Tampa Bay area doesnt have to be so sad
St. Petersburg is the saddest city in America, with Tampa right behind at No. 4, according to a study by Men's Health magazine, which used such data as unemployment and suicide rates, antidepressant usage and numbers of people who admit depression.
St. Petersburg beat out even Detroit. Apparently even the residents of Detroit, a city that became the poster child for failure and decline after the collapse of its auto industry, are at least a little happier than the poor, despondent residents of sunny St. Pete.
It's hard to argue with the science behind studies in entertainment health magazines, so the solution is clear: The Tampa Bay area needs to cheer up. The rest of Florida could benefit from the same advice, as well. Miami, Jacksonville and Orlando also made it into the top 20 saddest cities.
The Men's Health article noted that city residents who live near gardens or parks are 25 percent less likely to be diagnosed with depression. The USF campus boasts its own botanical gardens and visiting Busch Gardens might also lift one's spirits. Over the past few months, three animal births occurred in the park - a Grevy's zebra, a cape buffalo and a sable antelope.
Another Men's Health article suggested exercise could help stave off depression. With Florida's adult obesity rate at 26.1 percent, according to a report from the Trust for America's Health and the Robert Wood Johnson Foundation, exercise may not be such a bad idea. If Floridians felt more confident in their exercise routines, they may feel more confident visiting the state's world-famous beaches, which could further rouse their spirits.
Life in Tampa Bay is not so bad, though the area and the state have often been the butt of jokes. Recently, Conan O'Brien consoled Red Sox fans after the team lost a spot in the playoffs to the Tampa Bay Rays on his Twitter account, with the message: "Remember, Red Sox fans, they still have to live in Tampa."
A flurry of outraged tweets from Tampa residents caused O'Brien to issue a semi-apologetic tweet: "I want to apologize to all the people of Tampa for my last tweet. I'm sure Tampa is a fine place to live, if you're a mosquito."
Clearly, Tampa Bay area residents are sensitive about their reputation. Perhaps other cities and states could do more to help Florida feel better about itself. Compliment us on our beaches or amusement parks. Would that be so hard?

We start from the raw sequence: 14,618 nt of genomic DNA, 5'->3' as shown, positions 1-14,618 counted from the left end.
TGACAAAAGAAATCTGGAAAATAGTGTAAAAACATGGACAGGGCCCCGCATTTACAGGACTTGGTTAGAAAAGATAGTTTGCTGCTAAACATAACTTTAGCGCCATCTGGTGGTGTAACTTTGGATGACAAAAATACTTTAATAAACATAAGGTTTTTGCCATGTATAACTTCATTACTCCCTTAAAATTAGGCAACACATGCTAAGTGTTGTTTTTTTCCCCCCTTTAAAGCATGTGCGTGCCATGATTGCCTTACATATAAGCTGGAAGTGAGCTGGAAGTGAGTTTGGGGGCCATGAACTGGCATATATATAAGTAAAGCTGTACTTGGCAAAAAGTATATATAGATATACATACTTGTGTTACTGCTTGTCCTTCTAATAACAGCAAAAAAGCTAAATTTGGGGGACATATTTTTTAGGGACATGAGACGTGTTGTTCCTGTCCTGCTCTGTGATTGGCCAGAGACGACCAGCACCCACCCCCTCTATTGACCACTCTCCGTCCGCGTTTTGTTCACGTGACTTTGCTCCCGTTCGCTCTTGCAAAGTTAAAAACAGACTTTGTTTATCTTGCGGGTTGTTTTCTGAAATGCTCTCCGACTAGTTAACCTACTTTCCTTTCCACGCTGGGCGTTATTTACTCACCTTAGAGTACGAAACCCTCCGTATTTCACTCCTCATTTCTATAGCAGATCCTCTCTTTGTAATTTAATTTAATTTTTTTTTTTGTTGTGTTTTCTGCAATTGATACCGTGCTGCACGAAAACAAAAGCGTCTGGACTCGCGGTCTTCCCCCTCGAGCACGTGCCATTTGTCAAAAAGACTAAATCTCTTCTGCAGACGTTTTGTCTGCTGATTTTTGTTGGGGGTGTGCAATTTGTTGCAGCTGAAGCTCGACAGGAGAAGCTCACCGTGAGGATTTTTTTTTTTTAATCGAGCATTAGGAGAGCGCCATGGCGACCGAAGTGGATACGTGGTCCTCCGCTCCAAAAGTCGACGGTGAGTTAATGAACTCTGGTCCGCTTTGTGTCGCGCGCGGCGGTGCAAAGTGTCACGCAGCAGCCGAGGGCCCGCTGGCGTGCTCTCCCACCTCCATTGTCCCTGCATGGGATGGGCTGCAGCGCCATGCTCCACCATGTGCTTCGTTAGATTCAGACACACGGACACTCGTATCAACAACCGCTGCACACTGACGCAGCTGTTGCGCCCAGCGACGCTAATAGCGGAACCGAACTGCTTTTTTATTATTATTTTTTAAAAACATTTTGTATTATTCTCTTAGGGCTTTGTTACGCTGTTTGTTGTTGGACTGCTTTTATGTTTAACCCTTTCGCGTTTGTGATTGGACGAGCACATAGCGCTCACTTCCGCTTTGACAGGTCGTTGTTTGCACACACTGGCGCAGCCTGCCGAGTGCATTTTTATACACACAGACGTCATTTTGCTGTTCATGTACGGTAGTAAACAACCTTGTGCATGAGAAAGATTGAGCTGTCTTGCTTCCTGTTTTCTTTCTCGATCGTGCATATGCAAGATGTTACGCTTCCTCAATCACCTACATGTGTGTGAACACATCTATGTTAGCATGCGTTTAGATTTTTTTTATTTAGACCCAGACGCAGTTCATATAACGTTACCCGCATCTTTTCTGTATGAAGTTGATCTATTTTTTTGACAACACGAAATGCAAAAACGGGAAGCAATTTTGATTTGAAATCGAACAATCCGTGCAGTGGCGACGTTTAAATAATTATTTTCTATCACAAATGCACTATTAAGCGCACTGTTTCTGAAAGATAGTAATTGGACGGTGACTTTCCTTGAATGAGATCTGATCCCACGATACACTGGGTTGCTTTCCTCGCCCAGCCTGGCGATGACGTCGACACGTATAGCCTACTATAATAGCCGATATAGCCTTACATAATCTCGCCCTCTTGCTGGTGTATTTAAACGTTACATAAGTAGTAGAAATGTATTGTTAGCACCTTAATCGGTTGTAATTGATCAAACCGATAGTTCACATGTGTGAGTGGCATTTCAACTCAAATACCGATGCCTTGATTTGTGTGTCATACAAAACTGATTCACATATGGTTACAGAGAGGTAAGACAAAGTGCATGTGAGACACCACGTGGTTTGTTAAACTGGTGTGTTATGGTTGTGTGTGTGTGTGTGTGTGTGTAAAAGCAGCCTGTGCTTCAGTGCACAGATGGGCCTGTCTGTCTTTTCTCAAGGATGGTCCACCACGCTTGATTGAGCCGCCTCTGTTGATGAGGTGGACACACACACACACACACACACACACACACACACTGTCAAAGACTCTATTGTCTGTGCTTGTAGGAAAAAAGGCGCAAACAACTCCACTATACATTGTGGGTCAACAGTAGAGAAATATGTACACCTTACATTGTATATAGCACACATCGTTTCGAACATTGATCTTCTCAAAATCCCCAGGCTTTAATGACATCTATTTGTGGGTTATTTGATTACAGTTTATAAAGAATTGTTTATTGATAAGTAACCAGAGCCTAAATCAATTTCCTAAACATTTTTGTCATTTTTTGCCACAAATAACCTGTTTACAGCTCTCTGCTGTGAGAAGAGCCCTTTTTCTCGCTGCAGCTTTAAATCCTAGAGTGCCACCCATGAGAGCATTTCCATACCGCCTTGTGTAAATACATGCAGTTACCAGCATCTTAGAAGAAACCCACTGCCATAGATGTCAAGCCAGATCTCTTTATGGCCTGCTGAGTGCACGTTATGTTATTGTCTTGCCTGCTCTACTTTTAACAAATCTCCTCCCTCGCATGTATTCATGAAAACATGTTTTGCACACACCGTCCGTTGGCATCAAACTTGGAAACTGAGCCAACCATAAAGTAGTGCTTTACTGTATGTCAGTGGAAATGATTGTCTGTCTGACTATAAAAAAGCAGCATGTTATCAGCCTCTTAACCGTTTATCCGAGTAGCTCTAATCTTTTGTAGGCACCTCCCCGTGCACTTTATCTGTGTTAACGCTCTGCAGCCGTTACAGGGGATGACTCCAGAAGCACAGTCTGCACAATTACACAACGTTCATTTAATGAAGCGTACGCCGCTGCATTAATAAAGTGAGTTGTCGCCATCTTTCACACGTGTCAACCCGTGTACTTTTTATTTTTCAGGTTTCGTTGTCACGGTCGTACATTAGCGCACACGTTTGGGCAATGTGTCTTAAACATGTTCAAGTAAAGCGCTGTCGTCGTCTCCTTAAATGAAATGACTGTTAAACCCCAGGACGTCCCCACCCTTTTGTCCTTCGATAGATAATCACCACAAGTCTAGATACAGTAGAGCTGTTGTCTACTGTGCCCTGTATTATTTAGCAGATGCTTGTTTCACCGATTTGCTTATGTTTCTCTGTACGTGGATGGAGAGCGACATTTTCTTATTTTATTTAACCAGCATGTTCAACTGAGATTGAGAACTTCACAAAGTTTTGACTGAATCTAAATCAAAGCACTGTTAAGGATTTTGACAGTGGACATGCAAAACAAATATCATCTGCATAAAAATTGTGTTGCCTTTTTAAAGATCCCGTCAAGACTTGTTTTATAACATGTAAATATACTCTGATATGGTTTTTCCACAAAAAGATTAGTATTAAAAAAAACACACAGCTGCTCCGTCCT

Maybe if Florida cities can build their self-esteem a little, they can join the pantheon of happy cities identified by Men's Health, such as Boston, Omaha, Neb., and Fargo, N.D.
Get Top Stories Delivered Weekly
From Around the Web
More usforacle News Articles
Recent usforacle News Articles
Discuss This Article
MOST POPULAR USFORACLE
GET TOP STORIES DELIVERED WEEKLY
FOLLOW OUR NEWSPAPER
LATEST USFORACLE NEWS
- USF named ‘Innovation and Economic Prosperity University’
- USF tells incoming freshmen ‘It’s On Us’
- Florida Center for Cybersecurity offers veterans ‘New Skills for a New...
- EDITORIAL: Supreme Court ruling didn’t end fight for LGBT rights
- Students display unity after Charleston attack
- Researchers rescue missing boater
- USF projects survive vetoes in final budget
FROM AROUND THE WEB
- Millennials Help Boost the Popularity of ETFs
- How to Handle the Potential Pitfalls of Dating
- Smart Homes Save Time and Money
- Simple Steps to Safeguard Your Second Home
- Smart Ways to Save on Home Insurance
- Know Your Pipe Type And Catch Leaks Early
- Cancer Center Finds Smokeless Tobacco May Help You Quit
- Fighting Age-Related Muscle Loss
- A Quarter of Adults Dishonest With Dentists on How Often...
- Accidents Can Hurt More Than You Think
COLLEGE PRESS RELEASES
- Supermodel Jaslene Gonzalez to Speak at Sigma Lambda Gamma National Sorority 25th Anniversary Sisterhood Retreat
- LEMELSON-MIT ANNOUNCES NATIONAL COLLEGIATE STUDENT PRIZE COMPETITION WINNERS
- NEW WEBSITE FEATURES COLLEGE PROFESSORS EXCLUSIVELY AS ONLINE TUTORS
- Dickinson College and Jadu Reinvent Website and Portal with 'Single Experience Student Platform'
- UT Austin Tops All-America Student Analyst Competition 2014-15